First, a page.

V.92 is a new dial-up modem specification from the International
Telecommunications Union (ITU) that introduces new features
providing convenience and performance for QNET dial-up subscribers.
What makes V.92 faster than V.90?
The main feature that makes a V.92 modem faster than a V.90
modem is V.44, a new, more efficient, compression technology.
It is based upon a compression scheme that can speed up
your web browsing as much as 50%. V.92 also provides a quick
connect feature that cuts the modem negotiation or handshake
time by up to 50% so you can dial-in faster.
Why do I need or want V.92?
Although broadband technologies (DSL and Cable) are all
the rage right now, in reality, it is still too expensive
for many people and broadband technology still isn't widely
available. QNET believes dial-up modems will remain the
primary means to get on the Internet for several years.
While many ISPs are ignoring their dial-up subscribers in
favor of broadband, QNET is committed to providing the best
possible dial-up service available anywhere.
What will quick connect do for me?
Very simply, quick connect will shorten the time it takes
to make a connection by remembering ("training")
the phone line characteristics and storing them for later
use. Typically, the modem handshake (all that noise you hear)
takes from 25 to 35 seconds to complete. For most of your
calls, Quick connect will cut this modem handshake time in
half, a significant improvement.
What will PCM Upstream do for me?
PCM Upstream boosts the upstream data rates between your
computer and QNET to reduce upload times for large files
and email attachments. A maximum of 48 Kbps upstream rate
is supported. PCM Upstream will work particularly well with
new equipment such as Internet-connected digital cameras,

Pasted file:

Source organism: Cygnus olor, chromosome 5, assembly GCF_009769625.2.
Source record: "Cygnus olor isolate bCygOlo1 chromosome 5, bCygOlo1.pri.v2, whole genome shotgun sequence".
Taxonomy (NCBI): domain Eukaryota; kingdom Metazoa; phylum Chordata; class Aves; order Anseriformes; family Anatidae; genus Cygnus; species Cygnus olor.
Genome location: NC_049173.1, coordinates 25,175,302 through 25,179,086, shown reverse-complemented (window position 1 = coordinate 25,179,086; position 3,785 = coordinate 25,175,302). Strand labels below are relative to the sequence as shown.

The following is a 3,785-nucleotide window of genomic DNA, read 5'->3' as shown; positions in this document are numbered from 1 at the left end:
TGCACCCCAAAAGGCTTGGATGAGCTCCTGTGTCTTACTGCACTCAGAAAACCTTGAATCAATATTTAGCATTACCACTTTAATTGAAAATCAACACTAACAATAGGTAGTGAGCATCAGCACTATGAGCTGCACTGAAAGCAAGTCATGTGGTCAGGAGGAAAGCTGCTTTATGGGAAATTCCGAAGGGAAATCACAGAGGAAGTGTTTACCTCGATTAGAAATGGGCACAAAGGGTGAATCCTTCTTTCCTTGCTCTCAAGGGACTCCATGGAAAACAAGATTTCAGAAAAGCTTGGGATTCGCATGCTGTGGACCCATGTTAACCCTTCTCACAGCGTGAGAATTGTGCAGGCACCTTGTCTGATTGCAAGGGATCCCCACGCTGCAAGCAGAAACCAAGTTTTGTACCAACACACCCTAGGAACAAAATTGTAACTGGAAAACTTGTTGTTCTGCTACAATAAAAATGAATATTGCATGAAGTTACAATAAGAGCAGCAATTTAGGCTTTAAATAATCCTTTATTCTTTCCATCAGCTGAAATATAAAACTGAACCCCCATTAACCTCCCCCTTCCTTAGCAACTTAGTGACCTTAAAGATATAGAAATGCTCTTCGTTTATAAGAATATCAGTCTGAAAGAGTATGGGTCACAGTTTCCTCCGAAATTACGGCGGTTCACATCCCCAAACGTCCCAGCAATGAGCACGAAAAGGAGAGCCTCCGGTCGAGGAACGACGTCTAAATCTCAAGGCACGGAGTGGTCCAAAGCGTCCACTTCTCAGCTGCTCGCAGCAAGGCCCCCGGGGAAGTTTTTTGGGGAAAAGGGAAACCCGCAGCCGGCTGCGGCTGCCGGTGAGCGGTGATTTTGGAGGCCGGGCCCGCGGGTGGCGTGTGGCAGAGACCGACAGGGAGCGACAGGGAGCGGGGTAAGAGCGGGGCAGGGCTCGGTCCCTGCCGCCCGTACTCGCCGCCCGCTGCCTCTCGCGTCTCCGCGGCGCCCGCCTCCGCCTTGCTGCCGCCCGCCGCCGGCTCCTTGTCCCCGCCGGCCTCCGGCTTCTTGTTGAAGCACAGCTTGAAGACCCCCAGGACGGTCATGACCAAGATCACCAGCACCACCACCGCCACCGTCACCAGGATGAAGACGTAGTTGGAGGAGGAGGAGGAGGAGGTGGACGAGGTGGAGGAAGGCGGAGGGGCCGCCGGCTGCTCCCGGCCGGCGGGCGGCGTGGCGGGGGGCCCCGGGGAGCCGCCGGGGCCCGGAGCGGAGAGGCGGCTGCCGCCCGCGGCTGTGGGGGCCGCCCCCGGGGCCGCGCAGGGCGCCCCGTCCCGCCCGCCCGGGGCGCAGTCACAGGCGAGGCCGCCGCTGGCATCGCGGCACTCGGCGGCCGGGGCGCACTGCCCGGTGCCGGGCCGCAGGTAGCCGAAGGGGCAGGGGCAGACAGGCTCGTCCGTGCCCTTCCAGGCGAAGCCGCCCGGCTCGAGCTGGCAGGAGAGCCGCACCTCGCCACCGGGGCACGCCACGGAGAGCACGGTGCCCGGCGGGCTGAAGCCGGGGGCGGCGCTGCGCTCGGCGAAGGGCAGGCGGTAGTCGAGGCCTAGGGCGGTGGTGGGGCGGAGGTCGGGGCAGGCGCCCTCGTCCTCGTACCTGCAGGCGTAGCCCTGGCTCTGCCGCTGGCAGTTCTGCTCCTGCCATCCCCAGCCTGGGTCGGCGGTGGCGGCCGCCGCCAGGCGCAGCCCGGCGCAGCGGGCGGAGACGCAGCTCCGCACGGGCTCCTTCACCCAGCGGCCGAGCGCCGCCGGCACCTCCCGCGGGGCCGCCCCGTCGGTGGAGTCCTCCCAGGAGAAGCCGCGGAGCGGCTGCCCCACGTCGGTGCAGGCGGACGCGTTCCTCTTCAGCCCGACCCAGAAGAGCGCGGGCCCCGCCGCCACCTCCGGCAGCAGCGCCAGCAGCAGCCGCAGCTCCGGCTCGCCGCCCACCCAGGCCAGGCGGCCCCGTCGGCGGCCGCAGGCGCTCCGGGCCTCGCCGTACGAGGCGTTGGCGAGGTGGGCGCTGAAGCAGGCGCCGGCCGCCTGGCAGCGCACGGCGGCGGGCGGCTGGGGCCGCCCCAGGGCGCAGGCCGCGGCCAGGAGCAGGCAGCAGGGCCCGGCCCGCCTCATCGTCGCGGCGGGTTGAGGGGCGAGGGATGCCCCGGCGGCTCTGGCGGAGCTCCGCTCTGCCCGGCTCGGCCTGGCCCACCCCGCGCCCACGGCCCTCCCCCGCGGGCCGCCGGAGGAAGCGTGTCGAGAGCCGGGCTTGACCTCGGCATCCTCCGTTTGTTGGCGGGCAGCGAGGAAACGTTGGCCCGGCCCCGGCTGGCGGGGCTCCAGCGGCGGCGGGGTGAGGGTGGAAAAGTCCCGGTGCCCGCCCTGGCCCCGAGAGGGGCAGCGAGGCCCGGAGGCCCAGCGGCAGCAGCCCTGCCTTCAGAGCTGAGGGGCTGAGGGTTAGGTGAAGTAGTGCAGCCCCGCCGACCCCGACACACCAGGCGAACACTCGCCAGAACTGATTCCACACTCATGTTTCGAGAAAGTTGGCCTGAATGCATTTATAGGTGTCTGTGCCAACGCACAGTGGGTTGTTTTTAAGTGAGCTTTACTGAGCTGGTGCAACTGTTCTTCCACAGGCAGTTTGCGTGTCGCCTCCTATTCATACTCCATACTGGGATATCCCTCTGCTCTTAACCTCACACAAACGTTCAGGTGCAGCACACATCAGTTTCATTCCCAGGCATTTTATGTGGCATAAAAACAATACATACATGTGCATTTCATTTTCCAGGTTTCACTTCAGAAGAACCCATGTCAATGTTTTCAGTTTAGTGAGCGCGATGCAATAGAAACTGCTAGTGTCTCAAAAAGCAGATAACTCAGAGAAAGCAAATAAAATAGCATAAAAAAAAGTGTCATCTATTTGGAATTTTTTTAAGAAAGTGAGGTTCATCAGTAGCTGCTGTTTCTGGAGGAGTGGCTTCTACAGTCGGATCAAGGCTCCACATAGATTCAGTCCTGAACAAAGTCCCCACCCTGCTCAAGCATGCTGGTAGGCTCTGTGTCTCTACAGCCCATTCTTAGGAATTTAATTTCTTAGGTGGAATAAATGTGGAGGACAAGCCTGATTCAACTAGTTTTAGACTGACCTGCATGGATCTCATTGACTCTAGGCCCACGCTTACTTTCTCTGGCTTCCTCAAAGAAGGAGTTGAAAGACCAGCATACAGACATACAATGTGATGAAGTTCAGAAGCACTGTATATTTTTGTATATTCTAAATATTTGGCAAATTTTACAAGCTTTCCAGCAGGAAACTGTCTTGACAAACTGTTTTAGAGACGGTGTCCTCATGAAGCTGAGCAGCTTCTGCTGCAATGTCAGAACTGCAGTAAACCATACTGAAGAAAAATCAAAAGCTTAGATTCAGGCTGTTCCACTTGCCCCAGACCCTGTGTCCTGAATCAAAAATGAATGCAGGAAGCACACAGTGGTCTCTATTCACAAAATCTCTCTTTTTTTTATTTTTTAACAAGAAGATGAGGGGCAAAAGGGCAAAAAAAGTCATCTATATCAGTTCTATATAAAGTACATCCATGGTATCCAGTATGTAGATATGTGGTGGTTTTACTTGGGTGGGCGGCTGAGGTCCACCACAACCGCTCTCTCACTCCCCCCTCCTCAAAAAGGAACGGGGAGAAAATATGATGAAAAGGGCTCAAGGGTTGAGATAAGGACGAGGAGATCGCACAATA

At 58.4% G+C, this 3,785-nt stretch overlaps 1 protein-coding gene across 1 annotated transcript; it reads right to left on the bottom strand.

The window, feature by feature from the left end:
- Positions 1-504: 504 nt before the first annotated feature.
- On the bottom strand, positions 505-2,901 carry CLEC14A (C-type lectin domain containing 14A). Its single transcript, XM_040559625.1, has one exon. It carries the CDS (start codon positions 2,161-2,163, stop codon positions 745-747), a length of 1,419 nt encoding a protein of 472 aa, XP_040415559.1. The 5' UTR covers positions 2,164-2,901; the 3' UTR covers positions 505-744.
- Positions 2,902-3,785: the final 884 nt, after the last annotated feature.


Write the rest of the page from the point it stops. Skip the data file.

which primarily upload rather than download information.
What will Modem-On-Hold (MOH) do for me?
Many households use the same phone line for both voice calls
and data (Internet), so when you're online with QNET, an
incoming call cannot get through. MOH allows you to receive
an incoming call and stay connected to the Internet; Call-Waiting
service from your phone company is all that is required.
It also works in reverse; you can initiate a voice call
while connected and keep the modem connection. QNET has
an 8 minute limit. When you hang up the phone you can resume
Will I be able to upgrade my V.90 modem or will I have
to buy a new V.92 modem?
Some of the older V.90 modems that were upgraded from x2 or
K56Flex to V.90 do not have the hardware needed to implement
V.92. In those cases, you would have to buy a new modem to
get V.92 capabilities. All other modems should be V.92 upgradeable.
Contact the Modem manufacturer or visit your Modem manufacturer's
website to determine if your modem can be upgraded to support
V.92 and to obtain the drivers. If you have difficulties in
this area, please contact QNET for assistance.
What is the difference between
a software based modem
and a hardware based modem?
|Whether a modem is hardware
based or software based is a BIG factor when it comes
to a reliable, fast, stable connection. If you're planning
on purchasing a new V.92 modem, consider the following:
A hardware-based modem performs its common tasks using
two physical chips on the modem called the Data Pump
and the Controller. These chips help the modem do things
such as error control, flow control, compression, etc.
By having these chips on the modem, no burden is placed
on the computer's operating system (Windows) to perform
these calculations. This results in better overall reliability
and success. In general, this modem will cost more than
a software-based modem simply because it has more physical
components, which are more expensive to manufacture
than copies of a software modem driver.
A software-based modem works in a similar fashion,
except for the chips. These modems are either missing
one of the chips (Data Pump or Controller) or possibly
BOTH. The computations that are normally done by these
chips are done via software that is installed on the
computer (hence the name "software-based"
modem). This puts the burden of the computation on
the computer's CPU, making the connection much more
sensative to changes in the system, such as the number
of open applications and how much system resources
each application is occupying. In general, these are
the modems you will see on sale at the store for $10-$30.
V.92 modems are required to support V.44 data compression
in order be advertised as a V.92 modem. When purchasing
a new modem or upgrading your existing modem, make
sure V.44 is supported.
General rule of thumb: For modems, you get
what you pay for.